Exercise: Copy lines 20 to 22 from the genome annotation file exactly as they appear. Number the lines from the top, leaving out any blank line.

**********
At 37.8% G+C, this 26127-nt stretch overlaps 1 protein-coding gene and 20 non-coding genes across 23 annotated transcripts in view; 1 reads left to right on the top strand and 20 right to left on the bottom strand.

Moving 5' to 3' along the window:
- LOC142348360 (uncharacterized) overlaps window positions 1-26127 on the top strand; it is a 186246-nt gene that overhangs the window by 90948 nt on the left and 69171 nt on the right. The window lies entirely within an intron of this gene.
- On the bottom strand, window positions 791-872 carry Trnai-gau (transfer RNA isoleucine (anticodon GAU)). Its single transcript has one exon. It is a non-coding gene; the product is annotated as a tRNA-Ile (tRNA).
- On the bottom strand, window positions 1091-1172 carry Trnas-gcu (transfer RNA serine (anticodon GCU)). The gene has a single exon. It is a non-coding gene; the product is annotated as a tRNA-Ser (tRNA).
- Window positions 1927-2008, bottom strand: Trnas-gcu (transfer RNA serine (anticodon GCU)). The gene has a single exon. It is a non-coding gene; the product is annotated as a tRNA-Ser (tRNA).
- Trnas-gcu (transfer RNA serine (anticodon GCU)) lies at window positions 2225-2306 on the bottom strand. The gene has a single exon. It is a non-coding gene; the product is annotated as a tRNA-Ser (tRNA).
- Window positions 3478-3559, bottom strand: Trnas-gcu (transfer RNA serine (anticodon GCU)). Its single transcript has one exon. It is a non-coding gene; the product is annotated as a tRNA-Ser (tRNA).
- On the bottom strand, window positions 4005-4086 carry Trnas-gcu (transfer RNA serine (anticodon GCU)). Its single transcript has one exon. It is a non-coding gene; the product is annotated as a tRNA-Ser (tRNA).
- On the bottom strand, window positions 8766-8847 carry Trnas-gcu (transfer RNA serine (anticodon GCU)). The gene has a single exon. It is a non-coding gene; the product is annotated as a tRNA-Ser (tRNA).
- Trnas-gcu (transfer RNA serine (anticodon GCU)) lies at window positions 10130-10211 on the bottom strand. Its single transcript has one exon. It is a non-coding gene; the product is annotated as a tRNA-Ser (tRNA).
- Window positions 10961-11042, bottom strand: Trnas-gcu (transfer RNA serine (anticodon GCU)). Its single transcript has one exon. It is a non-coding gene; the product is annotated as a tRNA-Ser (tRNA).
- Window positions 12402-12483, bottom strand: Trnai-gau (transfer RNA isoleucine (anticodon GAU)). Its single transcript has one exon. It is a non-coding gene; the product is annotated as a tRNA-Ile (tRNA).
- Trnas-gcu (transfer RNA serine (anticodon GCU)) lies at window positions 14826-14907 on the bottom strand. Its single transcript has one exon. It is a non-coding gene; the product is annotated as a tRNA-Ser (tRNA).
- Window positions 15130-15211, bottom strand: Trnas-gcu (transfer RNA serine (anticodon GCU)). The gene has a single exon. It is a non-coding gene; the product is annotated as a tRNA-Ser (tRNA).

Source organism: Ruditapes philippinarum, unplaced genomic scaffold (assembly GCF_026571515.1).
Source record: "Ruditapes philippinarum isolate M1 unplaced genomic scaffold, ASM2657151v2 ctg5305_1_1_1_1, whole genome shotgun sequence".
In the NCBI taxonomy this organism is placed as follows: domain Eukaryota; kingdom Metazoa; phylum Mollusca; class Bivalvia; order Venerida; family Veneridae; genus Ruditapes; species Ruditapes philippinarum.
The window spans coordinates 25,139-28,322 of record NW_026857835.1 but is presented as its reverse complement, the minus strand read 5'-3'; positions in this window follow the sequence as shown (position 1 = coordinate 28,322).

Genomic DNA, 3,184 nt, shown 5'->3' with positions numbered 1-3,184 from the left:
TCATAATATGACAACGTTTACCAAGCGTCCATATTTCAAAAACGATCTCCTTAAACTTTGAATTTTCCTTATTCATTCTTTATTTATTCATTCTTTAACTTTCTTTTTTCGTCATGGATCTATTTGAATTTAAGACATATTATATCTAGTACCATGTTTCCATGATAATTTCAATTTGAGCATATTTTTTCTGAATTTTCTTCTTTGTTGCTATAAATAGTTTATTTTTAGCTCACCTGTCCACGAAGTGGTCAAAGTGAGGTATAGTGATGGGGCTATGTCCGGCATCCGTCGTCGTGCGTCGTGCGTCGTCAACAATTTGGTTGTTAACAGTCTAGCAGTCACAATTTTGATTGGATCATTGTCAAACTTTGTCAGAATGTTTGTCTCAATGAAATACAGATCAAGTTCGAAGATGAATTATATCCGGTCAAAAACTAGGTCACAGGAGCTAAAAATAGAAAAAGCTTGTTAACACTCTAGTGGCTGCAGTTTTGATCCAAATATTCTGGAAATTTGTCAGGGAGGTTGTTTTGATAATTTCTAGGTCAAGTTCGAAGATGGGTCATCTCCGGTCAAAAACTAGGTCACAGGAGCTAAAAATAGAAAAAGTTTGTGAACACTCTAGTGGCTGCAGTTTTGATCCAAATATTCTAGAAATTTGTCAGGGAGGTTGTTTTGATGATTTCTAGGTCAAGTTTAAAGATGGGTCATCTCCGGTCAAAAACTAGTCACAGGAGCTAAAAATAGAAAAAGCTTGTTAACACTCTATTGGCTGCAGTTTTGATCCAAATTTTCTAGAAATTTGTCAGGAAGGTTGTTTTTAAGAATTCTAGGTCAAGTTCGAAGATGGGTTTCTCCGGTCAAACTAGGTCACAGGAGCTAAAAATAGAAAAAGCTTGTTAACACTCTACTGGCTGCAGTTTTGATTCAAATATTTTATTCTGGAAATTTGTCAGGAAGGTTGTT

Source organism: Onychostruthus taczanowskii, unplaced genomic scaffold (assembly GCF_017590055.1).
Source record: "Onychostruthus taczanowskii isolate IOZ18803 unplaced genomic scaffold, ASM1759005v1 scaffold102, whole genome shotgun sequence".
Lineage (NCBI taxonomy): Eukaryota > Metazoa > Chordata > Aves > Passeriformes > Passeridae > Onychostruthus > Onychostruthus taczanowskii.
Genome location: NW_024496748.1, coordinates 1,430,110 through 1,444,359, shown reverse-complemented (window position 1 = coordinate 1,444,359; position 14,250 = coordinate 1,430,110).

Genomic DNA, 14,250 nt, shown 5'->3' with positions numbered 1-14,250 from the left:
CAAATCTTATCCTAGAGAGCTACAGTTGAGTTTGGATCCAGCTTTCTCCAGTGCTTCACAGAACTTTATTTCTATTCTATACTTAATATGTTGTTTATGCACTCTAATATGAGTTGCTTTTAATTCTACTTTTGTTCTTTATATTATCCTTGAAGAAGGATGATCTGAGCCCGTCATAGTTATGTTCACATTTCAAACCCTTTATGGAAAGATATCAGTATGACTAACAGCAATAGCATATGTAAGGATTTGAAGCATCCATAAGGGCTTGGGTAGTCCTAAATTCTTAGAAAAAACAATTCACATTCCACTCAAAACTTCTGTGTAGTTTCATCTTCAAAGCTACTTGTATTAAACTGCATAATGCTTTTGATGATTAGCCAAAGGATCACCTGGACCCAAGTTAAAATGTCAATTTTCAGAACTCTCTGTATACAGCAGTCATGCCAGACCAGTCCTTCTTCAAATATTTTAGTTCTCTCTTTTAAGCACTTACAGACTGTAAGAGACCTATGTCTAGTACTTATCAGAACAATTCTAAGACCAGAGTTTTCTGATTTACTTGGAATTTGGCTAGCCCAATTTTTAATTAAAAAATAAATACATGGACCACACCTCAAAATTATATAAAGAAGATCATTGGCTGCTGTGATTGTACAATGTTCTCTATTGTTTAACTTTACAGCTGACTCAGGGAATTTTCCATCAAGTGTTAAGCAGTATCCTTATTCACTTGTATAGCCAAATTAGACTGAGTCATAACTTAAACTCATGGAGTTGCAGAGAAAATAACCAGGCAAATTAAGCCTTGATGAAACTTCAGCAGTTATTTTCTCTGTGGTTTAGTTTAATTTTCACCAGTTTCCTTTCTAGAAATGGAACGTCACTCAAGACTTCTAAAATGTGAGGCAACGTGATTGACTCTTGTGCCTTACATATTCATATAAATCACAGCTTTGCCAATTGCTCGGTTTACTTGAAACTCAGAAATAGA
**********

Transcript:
Genomic DNA, 3,184 nt, shown 5'->3' with positions numbered 1-3,184 from the left:
TCATAATATGACAACGTTTACCAAGCGTCCATATTTCAAAAACGATCTCCTTAAACTTTGAATTTTCCTTATTCATTCTTTATTTATTCATTCTTTAACTTTCTTTTTTCGTCATGGATCTATTTGAATTTAAGACATATTATATCTAGTACCATGTTTCCATGATAATTTCAATTTGAGCATATTTTTTCTGAATTTTCTTCTTTGTTGCTATAAATAGTTTATTTTTAGCTCACCTGTCCACGAAGTGGTCAAAGTGAGGTATAGTGATGGGGCTATGTCCGGCATCCGTCGTCGTGCGTCGTGCGTCGTCAACAATTTGGTTGTTAACAGTCTAGCAGTCACAATTTTGATTGGATCATTGTCAAACTTTGTCAGAATGTTTGTCTCAATGAAATACAGATCAAGTTCGAAGATGAATTATATCCGGTCAAAAACTAGGTCACAGGAGCTAAAAATAGAAAAAGCTTGTTAACACTCTAGTGGCTGCAGTTTTGATCCAAATATTCTGGAAATTTGTCAGGGAGGTTGTTTTGATAATTTCTAGGTCAAGTTCGAAGATGGGTCATCTCCGGTCAAAAACTAGGTCACAGGAGCTAAAAATAGAAAAAGTTTGTGAACACTCTAGTGGCTGCAGTTTTGATCCAAATATTCTAGAAATTTGTCAGGGAGGTTGTTTTGATGATTTCTAGGTCAAGTTTAAAGATGGGTCATCTCCGGTCAAAAACTAGTCACAGGAGCTAAAAATAGAAAAAGCTTGTTAACACTCTATTGGCTGCAGTTTTGATCCAAATTTTCTAGAAATTTGTCAGGAAGGTTGTTTTTAAGAATTCTAGGTCAAGTTCGAAGATGGGTTTCTCCGGTCAAACTAGGTCACAGGAGCTAAAAATAGAAAAAGCTTGTTAACACTCTACTGGCTGCAGTTTTGATTCAAATATTTTATTCTGGAAATTTGTCAGGAAGGTTGTT

Source organism: Onychostruthus taczanowskii, unplaced genomic scaffold (assembly GCF_017590055.1).